Water Collection Tank Water scarcity is a problem in Haiti, thereby providing collection point helps to alleviate the issue to the homes, used for washing, cleaning & drinking. Semi-submerged underneath the house to keep water cool and shaded. A water filtration tank is provided to each Lakou, to be maintained and topped up by the Lakou members. Home for Haiti | Rainwater Collection Strategy
The building has been designed with a shaded verandah on all sides to provide maximum opportunity for shade. This is also in keeping with the traditional porches which can be found in the Caille, Creole and Gingerbread houses found in the region. Aim: keep as much direct sunlight off the â€˜living coreâ€™ as possible to ensure good thermal comfort within the space.
Each house has a core and external veranda, creating a protected interstitial space allowing air to circulate around and through the core. Bamboo sections at the top of each panel in order to allow for the free flow of air to cross ventilate through the space.
Home for Haiti | Solar Shading & Ventilation Strategy
STAGE 01 Cut two poles 150mm above node. Select a smaller pole which will fit within the larger poles & cut to size (300mm)
STAGE 02 Insert both pole sections over the smaller central piece. Ensure that there is no gap once in place.
STAGE 03 Apply binding to both poles just above node. Secure twine beneath binding and wrap both around two bamboo levers on each side.
VERTICAL SPLICING JOINT
STAGE 04 Twist levers to tighten gap between the poles. Once the gap is closed tightly bind the levers to the bamboo poles.
STRUCTURAL ELEMENTS: SINGLE STOREY MODULE RUBBLE BAG FOUNDATIONS Rubble from demolished buildings is reused to create a stable base for the columns, allowing for lateral & vertical movement during earthquakes to prevent fracturing.
STAGE 01 Dig a 900x900x600 hole
FISH MOUTH JOINT A semi circular cut is made at the end of the bamboo piece and filed down to create a saddle which will support the bamboo beam. It is simple and commonly used joint.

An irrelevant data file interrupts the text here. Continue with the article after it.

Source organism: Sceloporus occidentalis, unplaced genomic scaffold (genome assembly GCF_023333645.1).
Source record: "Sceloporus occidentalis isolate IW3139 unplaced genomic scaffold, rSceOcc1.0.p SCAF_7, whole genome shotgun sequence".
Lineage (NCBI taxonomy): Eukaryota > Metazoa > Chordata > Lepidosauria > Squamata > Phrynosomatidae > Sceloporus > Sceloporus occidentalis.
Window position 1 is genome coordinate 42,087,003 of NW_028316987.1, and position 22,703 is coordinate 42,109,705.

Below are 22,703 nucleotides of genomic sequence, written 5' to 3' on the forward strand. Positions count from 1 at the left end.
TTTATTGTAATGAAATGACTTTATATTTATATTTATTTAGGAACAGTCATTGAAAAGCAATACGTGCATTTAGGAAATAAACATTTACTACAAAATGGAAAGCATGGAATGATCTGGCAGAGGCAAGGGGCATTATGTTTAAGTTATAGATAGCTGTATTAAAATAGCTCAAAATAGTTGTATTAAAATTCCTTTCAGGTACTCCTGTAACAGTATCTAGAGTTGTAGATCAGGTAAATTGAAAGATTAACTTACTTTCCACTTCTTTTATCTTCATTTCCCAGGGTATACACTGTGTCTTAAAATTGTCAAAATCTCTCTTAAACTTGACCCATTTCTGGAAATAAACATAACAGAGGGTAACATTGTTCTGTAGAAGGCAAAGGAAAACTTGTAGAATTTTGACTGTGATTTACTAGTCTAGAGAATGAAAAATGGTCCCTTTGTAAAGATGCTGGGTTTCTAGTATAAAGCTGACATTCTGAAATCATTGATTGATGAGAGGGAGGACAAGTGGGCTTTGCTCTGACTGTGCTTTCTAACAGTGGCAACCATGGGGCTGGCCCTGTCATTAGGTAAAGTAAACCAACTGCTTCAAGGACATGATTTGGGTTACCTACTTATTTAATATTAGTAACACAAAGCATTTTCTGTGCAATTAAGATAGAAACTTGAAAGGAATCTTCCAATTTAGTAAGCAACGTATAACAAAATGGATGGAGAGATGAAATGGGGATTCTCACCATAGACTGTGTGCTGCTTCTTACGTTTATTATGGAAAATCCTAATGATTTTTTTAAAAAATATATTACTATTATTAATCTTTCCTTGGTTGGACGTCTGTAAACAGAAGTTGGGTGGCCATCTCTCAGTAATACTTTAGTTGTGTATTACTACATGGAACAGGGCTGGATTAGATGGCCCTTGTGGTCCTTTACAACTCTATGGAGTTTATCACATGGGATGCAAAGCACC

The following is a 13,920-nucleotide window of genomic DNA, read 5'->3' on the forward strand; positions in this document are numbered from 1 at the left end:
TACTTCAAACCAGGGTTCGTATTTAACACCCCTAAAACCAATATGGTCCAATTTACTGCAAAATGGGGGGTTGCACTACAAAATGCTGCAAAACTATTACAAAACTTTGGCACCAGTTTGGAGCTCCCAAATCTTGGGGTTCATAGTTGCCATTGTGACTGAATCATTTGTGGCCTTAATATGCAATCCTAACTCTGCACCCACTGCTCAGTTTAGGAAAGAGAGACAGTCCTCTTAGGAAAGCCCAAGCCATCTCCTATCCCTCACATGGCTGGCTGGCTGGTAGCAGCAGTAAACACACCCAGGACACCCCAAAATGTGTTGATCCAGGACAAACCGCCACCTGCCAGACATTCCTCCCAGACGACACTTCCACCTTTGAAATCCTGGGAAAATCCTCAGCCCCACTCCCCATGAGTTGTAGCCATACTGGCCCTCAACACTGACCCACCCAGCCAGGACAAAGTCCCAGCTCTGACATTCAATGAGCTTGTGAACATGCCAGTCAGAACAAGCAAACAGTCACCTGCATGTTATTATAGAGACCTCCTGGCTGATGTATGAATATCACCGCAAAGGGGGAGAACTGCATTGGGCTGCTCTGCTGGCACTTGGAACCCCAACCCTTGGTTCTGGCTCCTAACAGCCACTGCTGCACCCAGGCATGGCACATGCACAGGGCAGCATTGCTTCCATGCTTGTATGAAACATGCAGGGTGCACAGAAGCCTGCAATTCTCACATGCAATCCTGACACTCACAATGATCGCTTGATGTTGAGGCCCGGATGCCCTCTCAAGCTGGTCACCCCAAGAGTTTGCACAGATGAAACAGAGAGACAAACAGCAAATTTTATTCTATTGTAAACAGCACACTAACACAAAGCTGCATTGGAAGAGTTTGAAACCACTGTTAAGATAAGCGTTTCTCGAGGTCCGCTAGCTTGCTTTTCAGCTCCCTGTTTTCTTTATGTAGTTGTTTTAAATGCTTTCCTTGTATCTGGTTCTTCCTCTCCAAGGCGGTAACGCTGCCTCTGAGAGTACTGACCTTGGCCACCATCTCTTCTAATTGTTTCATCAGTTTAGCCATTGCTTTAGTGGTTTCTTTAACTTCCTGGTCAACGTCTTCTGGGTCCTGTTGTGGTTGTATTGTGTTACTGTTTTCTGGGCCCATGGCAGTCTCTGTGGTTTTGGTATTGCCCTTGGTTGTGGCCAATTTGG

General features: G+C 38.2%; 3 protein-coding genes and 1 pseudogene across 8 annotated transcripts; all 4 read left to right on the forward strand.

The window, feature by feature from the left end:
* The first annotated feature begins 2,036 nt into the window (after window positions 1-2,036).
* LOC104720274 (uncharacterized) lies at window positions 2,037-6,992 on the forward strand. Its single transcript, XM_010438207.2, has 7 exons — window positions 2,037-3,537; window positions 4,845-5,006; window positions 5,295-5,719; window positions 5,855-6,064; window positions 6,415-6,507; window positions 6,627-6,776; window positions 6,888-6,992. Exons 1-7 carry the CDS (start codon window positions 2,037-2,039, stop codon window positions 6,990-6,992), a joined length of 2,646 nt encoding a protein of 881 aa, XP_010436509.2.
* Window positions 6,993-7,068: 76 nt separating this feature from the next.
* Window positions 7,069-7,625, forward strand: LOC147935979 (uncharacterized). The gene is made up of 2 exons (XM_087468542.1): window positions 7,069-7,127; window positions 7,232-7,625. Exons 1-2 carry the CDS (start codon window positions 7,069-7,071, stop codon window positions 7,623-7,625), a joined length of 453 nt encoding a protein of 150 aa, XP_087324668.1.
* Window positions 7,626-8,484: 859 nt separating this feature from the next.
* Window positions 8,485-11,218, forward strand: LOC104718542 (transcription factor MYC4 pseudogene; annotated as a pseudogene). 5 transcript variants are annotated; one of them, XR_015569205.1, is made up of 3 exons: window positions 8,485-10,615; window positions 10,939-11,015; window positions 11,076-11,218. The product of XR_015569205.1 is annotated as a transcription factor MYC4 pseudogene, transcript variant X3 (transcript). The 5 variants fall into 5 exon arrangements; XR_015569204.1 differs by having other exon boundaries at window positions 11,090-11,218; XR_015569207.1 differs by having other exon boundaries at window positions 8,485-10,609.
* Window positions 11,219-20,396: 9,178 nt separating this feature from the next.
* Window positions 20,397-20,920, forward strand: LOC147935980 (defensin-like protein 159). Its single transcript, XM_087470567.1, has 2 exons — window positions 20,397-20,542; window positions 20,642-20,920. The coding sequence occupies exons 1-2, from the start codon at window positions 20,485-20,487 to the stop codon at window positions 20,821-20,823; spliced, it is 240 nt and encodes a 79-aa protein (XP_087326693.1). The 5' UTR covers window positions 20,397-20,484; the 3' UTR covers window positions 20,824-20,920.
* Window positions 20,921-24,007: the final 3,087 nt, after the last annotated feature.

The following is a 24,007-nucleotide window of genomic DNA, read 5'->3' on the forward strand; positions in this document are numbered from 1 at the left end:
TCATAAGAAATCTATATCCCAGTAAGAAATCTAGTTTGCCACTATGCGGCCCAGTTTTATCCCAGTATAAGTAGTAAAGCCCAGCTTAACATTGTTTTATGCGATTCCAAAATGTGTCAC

STAGE 02 Lay around perimeter of hole. Add barbed wire between layers.
STAGE 03 Insert columns into central square void.
STAGE 04 Infill around the column group and compact under foot. Sand or soil can be used for this stage.
OPEN/CLOSE In the event of an impending storm, the canopy above the verandah closes down to cover the top ventilation openingse, thereby providing extra protection to the inhabitants.
STAGE 1: Mark out a 3m x 3m square. In the centre place a 1m x 1m square, roughly 35 degrees to the larger square.
STAGE 02 Cut across this line. From the midpoint, mark a perpendicular line.
STAGE 03 Cut along line to create a pointed head.
STAGE 3: Gradually close the inner square making it smaller and increasing the pitch of the frame. The outer twine square should now be taught. Lash each pole to its supporting counter part. Split 2 poles in half to go on top of the frame.
STAGE 04 Using a round head file, round off the central section.
TH J FISH MOU
STAGE 01 Above a node, mark a 45 degree angle.
STAGE 2: Lay e bamboo poles one on top of the other as shown above, in relation to the small square. In each pole at the circumfrence end, drill a hole through the top and bottom. Thread twine several times through all 4 poles to hold in tension.
STAGE 4: Check all lashings are tightened. Secure the halved bamboo gutters to the supporting poles.
STAGE 05 Underneath the node, drill a hole through both sides of the bamboo.
STAGE 06 Secure the beam using twine and lash together.
Year 5 // Semester 2 Design Project